Event

Repo Rates and the Collateral Spread Puzzle

Theory and Evidence

  • Wed 21 Feb 18

    14:00 - 16:00

  • Colchester Campus

    5N.4.8

  • Event speaker

    Professor Kjell G. Nyborg

  • Event type

    Lectures, talks and seminars
    Essex Finance Centre

  • Event organiser

    Essex Business School

Essex Finance Centre is delighted to welcome Professor Kjell G. Nyborg to our weekly research seminar series to present his paper, titled 'Repo Rates and the Collateral Spread Puzzle: Theory and Evidence'.

Event abstract

The collateral spread is the unsecured rate less the repo rate. The puzzle is that this is frequently negative. We develop a theory of repos motivated by the need to generate liquidity. Players are risk averse (but risk neutrality is also covered). Trading in the security cash market is an alternative to repo. Unsecured borrowing constraints generate a constrained-arbitrage relation between the repo rate, the security cash market expected rate of return, and the unsecured rate. The repo rate may rise above the unsecured rate if the cash market adjusted rate does so too. Thus, negative collateral spreads may be a symptom of especially low unsecured rates or depressed securities prices. Collateral spreads increase in haircuts and decrease in volatility. The theory is tested using data from Eurex Repo. The findings are supportive. Finally, we use the theory to provide a narrative of the evolution of collateral spreads in the euro area over time.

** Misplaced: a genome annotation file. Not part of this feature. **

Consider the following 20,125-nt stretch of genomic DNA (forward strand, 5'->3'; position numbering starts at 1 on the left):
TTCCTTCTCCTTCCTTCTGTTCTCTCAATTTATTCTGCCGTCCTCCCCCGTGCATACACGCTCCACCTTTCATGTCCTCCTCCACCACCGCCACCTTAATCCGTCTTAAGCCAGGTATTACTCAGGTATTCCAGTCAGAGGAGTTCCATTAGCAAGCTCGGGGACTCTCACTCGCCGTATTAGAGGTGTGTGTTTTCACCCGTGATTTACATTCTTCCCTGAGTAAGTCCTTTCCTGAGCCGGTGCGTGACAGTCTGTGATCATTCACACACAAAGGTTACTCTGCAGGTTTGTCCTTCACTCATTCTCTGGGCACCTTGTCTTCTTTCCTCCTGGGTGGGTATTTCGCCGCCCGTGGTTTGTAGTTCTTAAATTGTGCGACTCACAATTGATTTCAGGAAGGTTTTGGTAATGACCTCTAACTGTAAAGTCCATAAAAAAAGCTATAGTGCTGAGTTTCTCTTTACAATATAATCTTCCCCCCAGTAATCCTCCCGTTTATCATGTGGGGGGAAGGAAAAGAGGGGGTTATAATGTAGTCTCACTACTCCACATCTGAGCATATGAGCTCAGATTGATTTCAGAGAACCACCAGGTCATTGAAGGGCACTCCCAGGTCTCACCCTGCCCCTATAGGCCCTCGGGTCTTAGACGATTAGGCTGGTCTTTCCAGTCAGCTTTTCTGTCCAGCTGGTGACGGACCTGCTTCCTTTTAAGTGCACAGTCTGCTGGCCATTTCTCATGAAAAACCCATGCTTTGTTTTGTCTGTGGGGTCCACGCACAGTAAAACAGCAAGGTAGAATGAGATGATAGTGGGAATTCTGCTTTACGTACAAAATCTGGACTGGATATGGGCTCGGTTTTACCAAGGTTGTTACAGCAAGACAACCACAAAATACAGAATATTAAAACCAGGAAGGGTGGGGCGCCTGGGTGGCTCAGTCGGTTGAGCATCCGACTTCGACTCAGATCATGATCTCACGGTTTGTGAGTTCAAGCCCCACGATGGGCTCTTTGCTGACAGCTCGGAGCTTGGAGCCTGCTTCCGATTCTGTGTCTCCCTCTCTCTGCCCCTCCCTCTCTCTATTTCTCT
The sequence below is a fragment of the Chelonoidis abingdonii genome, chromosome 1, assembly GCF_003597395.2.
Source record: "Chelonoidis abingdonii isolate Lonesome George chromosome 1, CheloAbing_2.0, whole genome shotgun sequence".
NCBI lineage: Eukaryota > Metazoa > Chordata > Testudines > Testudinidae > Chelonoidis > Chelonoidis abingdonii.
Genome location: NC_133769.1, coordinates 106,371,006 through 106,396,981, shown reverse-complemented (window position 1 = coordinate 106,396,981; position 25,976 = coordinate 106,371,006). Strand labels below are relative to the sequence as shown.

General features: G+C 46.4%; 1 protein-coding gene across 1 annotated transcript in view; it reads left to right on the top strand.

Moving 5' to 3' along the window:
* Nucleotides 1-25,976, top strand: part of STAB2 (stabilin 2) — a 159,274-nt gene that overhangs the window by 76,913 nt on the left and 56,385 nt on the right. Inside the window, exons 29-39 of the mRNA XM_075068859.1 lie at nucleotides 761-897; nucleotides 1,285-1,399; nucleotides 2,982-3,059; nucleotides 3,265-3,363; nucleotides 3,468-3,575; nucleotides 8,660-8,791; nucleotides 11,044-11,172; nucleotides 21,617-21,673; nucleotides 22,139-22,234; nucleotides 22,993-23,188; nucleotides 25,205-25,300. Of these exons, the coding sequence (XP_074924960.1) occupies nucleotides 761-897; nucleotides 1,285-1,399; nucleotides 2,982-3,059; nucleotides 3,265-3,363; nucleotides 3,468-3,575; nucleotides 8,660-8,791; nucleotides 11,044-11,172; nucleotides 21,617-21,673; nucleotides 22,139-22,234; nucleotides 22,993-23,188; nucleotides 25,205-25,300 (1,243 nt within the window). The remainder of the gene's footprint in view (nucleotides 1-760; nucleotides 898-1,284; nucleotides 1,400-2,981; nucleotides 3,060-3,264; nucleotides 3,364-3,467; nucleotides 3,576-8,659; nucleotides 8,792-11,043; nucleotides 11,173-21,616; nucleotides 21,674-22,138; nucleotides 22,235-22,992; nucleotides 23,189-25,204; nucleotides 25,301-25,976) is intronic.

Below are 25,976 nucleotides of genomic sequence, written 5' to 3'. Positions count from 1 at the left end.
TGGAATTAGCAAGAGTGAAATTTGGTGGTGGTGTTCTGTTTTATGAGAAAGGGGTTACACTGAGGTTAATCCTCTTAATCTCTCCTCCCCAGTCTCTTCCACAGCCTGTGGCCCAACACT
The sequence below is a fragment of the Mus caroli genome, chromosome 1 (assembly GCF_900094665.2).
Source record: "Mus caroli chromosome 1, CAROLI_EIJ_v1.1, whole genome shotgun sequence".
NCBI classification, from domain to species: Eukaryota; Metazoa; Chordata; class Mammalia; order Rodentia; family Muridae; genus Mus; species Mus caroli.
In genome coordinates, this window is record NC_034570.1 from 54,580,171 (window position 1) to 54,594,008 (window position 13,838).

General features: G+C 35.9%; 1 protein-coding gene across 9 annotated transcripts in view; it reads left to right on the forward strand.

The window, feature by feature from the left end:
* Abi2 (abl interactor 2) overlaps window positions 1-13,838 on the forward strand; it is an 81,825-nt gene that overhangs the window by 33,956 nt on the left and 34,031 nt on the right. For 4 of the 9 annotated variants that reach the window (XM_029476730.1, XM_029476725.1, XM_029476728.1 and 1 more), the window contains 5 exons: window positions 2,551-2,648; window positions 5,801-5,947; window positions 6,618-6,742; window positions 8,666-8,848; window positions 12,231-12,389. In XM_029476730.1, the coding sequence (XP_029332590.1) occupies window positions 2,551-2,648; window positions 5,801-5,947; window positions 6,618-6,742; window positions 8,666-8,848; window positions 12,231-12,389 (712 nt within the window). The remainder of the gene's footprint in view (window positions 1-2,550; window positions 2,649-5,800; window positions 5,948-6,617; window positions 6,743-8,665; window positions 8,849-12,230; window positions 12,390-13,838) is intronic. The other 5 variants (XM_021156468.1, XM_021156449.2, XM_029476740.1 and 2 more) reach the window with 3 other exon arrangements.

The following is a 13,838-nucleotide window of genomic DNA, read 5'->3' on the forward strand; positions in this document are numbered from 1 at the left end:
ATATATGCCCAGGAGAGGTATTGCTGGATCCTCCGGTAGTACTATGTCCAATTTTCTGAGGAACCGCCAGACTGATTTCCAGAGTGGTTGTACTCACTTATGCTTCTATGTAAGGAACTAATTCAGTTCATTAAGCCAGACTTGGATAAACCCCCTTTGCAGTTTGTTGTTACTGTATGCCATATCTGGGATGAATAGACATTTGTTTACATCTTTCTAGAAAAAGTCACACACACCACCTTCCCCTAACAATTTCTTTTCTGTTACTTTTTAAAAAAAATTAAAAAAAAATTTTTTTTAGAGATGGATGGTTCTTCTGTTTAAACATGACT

Speaker biography

Kjell G. Nyborg is Chaired Professor of Finance at the University of Zurich, Senior Chair of the Swiss Finance Institute, Research Fellow of the Centre for Economic Policy Research, and Fellow of the Royal Society of Arts. He is also a former Director and the current Vice President and President-elect of the European Finance Association. Professor Nyborg studied mathematics and economics at the University of Chicago before going on to do a PhD, with a specialization in finance, at the Graduate School of Business, Stanford University. He has previously taught at London Business School, UCLA, and the Norwegian School of Economics. His recent work focuses on issues relating to central banking, liquidity, and collateral, as, for example, represented by his forthcoming book “Collateral Frameworks: The Open Secret of Central Banks” on Cambridge University Press.

Related events